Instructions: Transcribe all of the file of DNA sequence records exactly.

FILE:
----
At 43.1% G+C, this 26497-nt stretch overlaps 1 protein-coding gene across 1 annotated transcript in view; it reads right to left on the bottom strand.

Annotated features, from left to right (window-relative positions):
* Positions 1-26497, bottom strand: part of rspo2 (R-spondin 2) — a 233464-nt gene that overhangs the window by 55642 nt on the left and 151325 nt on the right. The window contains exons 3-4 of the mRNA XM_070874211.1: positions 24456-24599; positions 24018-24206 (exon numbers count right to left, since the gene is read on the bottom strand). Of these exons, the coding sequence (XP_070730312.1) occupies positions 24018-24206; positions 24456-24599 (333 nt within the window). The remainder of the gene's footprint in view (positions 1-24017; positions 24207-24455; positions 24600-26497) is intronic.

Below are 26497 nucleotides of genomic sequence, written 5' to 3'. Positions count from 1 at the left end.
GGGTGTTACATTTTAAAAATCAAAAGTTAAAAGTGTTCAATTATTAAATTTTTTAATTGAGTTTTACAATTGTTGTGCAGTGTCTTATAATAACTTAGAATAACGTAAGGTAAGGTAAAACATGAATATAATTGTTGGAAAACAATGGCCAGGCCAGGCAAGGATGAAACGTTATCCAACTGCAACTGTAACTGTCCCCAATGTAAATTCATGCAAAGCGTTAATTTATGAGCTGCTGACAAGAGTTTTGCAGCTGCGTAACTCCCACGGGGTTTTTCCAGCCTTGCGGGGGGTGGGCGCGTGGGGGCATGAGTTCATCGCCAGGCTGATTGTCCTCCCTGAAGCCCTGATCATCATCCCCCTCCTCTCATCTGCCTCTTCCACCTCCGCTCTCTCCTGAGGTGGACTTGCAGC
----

At 43.1% G+C, this 26497-nt stretch overlaps 1 protein-coding gene across 1 annotated transcript in view; it reads right to left on the bottom strand.

Annotated features, from left to right (window-relative positions):
* Positions 1-26497, bottom strand: part of rspo2 (R-spondin 2) — a 233464-nt gene that overhangs the window by 55642 nt on the left and 151325 nt on the right. The window contains exons 3-4 of the mRNA XM_070874211.1: positions 24456-24599; positions 24018-24206 (exon numbers count right to left, since the gene is read on the bottom strand). Of these exons, the coding sequence (XP_070730312.1) occupies positions 24018-24206; positions 24456-24599 (333 nt within the window). The remainder of the gene's footprint in view (positions 1-24017; positions 24207-24455; positions 24600-26497) is intronic.

Below are 26497 nucleotides of genomic sequence, written 5' to 3'. Positions count from 1 at the left end.
GGGTGTTACATTTTAAAAATCAAAAGTTAAAAGTGTTCAATTATTAAATTTTTTAATTGAGTTTTACAATTGTTGTGCAGTGTCTTATAATAACTTAGAATAACGTAAGGTAAGGTAAAACATGAATATAATTGTTGGAAAACAATGGCCAGGCCAGGCAAGGATGAAACGTTATCCAACTGCAACTGTAACTGTCCCCAATGTAAATTCATGCAAAGCGTTAATTTATGAGCTGCTGACAAGAGTTTTGCAGCTGCGTAACTCCCACGGGGTTTTTCCAGCCTTGCGGGGGGTGGGCGCGTGGGGGCATGAGTTCATCGCCAGGCTGATTGTCCTCCCTGAAGCCCTGATCATCATCCCCCTCCTCTCATCTGCCTCTTCCACCTCCGCTCTCTCCTGAGGTGGACTTGCAGC